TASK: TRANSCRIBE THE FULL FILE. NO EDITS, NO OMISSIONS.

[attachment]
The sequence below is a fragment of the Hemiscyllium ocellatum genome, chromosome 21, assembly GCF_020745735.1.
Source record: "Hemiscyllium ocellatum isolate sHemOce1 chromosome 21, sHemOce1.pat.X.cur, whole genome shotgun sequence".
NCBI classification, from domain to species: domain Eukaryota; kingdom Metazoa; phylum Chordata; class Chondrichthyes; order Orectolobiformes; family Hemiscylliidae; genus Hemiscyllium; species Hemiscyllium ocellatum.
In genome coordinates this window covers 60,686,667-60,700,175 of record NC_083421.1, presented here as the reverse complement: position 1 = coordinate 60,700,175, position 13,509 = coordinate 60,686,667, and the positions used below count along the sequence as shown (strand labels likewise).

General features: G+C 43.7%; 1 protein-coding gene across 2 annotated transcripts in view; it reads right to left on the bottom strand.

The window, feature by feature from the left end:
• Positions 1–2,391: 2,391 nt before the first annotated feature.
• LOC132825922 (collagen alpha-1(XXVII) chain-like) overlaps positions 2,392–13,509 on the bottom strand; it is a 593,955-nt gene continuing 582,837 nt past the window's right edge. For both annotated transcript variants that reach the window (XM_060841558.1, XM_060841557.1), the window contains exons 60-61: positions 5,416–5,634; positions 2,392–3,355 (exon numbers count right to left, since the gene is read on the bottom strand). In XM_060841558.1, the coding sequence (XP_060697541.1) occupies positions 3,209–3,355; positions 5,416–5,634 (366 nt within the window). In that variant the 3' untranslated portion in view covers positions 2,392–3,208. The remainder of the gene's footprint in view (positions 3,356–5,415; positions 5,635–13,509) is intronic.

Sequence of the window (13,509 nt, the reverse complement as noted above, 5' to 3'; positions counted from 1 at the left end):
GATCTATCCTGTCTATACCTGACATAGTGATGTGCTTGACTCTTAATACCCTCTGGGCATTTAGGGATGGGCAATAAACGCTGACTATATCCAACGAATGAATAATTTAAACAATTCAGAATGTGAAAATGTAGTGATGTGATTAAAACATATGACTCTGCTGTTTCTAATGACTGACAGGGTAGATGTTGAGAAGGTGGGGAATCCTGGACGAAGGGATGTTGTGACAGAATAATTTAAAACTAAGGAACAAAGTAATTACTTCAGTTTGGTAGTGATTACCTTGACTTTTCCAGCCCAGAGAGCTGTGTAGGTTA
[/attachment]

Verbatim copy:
The sequence below is a fragment of the Hemiscyllium ocellatum genome, chromosome 21, assembly GCF_020745735.1.
Source record: "Hemiscyllium ocellatum isolate sHemOce1 chromosome 21, sHemOce1.pat.X.cur, whole genome shotgun sequence".
NCBI classification, from domain to species: domain Eukaryota; kingdom Metazoa; phylum Chordata; class Chondrichthyes; order Orectolobiformes; family Hemiscylliidae; genus Hemiscyllium; species Hemiscyllium ocellatum.
In genome coordinates this window covers 60,686,667-60,700,175 of record NC_083421.1, presented here as the reverse complement: position 1 = coordinate 60,700,175, position 13,509 = coordinate 60,686,667, and the positions used below count along the sequence as shown (strand labels likewise).

General features: G+C 43.7%; 1 protein-coding gene across 2 annotated transcripts in view; it reads right to left on the bottom strand.

The window, feature by feature from the left end:
• Positions 1–2,391: 2,391 nt before the first annotated feature.
• LOC132825922 (collagen alpha-1(XXVII) chain-like) overlaps positions 2,392–13,509 on the bottom strand; it is a 593,955-nt gene continuing 582,837 nt past the window's right edge. For both annotated transcript variants that reach the window (XM_060841558.1, XM_060841557.1), the window contains exons 60-61: positions 5,416–5,634; positions 2,392–3,355 (exon numbers count right to left, since the gene is read on the bottom strand). In XM_060841558.1, the coding sequence (XP_060697541.1) occupies positions 3,209–3,355; positions 5,416–5,634 (366 nt within the window). In that variant the 3' untranslated portion in view covers positions 2,392–3,208. The remainder of the gene's footprint in view (positions 3,356–5,415; positions 5,635–13,509) is intronic.

Sequence of the window (13,509 nt, the reverse complement as noted above, 5' to 3'; positions counted from 1 at the left end):
GATCTATCCTGTCTATACCTGACATAGTGATGTGCTTGACTCTTAATACCCTCTGGGCATTTAGGGATGGGCAATAAACGCTGACTATATCCAACGAATGAATAATTTAAACAATTCAGAATGTGAAAATGTAGTGATGTGATTAAAACATATGACTCTGCTGTTTCTAATGACTGACAGGGTAGATGTTGAGAAGGTGGGGAATCCTGGACGAAGGGATGTTGTGACAGAATAATTTAAAACTAAGGAACAAAGTAATTACTTCAGTTTGGTAGTGATTACCTTGACTTTTCCAGCCCAGAGAGCTGTGTAGGTTA